Arun Mani is a student pursuing B.E. CSE in Anna University, Regional Campus, Coimbatore. With an avid interest in free, libre and open source, Arun started his GNU/Linux journey with Linux Mint. Currently using Debian GNU/Linux, Arun has used, contributed and follows projects like GTK, GNU Emacs, GNOME, Podman, Caddy etc.
Debian is one of the most used Linux operating systems. While RPM based OSes like Fedora, OpenSUSE are moving to Transaction-Rollback style package management, the scenario in Debian is still untouched.
In our talk, we explore and propose a user-perspective view on how a transaction based system can be introduced in Debian. We discuss about various technologies like layering of file system, taking advantage of BTRFS, and snapshot algorithms etc.
We also shed light on the new trends in Linux ecosystem like Flatpak, Nix, Guix and similar isolated package management systems.
Our talk is aimed at everyday users of Debian as the main motive of Debian is to ensure stability, having a deterministic and reproducible packages ensures that Debian systems can be deployed and used by users with least technical knowledge. This also means that Debian can be used in enterprise institutes with a stable base and fully-flexible changes to the packages in it. This can allow reduced-downtime updates of applications and services.
In short we have enhance Debian’s 007 principle. 0 stability issues, 0 security issues and 7000 reasons to use Debian.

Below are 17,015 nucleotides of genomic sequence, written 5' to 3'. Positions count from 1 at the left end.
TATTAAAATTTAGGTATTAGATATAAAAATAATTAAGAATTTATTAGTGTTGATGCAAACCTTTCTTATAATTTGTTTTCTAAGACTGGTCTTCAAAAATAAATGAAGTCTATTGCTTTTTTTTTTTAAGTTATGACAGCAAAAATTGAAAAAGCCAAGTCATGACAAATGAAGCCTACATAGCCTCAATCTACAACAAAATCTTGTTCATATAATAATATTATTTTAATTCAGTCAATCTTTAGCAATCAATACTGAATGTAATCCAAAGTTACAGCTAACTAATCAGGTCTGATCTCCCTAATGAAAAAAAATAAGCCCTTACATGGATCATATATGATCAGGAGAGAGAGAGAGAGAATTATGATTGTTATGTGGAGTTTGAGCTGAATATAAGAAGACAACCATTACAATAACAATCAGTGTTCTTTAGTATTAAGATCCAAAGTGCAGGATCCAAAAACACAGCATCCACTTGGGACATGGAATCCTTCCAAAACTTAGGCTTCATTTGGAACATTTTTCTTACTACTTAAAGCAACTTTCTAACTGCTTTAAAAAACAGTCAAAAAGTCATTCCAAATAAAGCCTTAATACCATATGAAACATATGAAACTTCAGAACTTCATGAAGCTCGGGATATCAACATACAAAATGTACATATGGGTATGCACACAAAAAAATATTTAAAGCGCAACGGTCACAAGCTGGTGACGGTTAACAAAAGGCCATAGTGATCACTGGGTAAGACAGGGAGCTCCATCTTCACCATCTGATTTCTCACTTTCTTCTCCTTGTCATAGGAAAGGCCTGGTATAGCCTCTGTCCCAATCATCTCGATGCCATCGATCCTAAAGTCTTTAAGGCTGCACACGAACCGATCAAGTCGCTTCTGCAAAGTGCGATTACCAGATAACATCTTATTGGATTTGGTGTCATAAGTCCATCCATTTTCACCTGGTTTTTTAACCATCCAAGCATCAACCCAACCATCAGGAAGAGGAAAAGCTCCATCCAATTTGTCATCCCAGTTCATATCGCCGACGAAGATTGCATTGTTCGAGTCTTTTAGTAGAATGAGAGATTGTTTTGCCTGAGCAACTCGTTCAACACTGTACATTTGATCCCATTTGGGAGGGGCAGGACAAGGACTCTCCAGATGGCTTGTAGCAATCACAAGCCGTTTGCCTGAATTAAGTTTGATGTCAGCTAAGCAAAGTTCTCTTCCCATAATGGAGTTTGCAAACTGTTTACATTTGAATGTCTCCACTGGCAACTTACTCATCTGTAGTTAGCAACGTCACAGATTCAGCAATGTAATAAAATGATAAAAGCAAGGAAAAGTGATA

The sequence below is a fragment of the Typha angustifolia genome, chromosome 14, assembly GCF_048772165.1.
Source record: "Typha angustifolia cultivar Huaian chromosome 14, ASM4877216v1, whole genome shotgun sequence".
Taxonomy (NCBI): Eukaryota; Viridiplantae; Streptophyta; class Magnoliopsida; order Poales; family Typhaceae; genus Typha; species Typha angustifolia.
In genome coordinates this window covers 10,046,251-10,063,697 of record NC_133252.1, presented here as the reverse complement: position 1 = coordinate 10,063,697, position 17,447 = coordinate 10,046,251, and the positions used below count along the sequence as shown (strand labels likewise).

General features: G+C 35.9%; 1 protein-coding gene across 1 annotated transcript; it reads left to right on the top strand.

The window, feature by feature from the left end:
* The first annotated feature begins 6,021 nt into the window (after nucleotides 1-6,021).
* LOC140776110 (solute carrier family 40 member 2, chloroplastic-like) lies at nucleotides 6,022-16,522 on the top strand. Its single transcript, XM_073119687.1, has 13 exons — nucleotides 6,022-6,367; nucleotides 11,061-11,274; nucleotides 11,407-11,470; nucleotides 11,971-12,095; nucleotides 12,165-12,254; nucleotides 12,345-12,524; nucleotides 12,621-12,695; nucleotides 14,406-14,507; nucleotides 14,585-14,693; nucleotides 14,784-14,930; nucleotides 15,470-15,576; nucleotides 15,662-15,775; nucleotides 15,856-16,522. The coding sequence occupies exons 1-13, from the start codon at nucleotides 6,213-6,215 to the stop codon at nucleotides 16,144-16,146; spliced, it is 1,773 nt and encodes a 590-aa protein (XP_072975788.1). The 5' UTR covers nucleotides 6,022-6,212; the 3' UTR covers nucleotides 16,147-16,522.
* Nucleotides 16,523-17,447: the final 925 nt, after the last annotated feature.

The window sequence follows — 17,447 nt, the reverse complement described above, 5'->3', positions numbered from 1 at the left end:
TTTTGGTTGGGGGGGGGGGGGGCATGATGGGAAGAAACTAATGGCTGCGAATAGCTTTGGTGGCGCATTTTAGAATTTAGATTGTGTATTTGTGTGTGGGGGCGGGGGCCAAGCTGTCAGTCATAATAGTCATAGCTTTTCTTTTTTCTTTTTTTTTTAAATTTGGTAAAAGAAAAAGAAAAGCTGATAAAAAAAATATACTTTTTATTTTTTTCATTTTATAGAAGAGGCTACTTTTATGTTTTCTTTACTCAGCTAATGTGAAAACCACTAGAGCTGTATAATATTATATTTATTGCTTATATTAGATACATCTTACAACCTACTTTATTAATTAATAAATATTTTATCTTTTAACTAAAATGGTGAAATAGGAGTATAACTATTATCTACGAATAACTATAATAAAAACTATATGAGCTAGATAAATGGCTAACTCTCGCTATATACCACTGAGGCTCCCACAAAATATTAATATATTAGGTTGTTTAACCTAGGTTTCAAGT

We highly believe that this talk will act as a stepping stone in bringing up the features that shall enhance the traditional operating system metaphor.
Linux for mobile is drawing much interest thanks to projects like Mobian, Phosh etc. As with any other open source project, to make a software more comfortable for the users, we have to make it adapt to their environment.
Localization and internalization is one of the primary tasks in the regard that lets users feel more comfortable with a software. In this BoF, we would like to give an introduction to the mobile ecosystem of Linux and how users can help us in localizing it to their favorite language.
We also wish to talk about incorporation of Indian languages in the mobile Linux projects, their current status and the specific areas that need help from the diverse Indian Linux community.
Our talk will also cover about libvarnam , an open source, cross platform transliterator for Indian languages. The need for libvarnam is to improve the user experience for users who don’t have the keyboard for their respective language.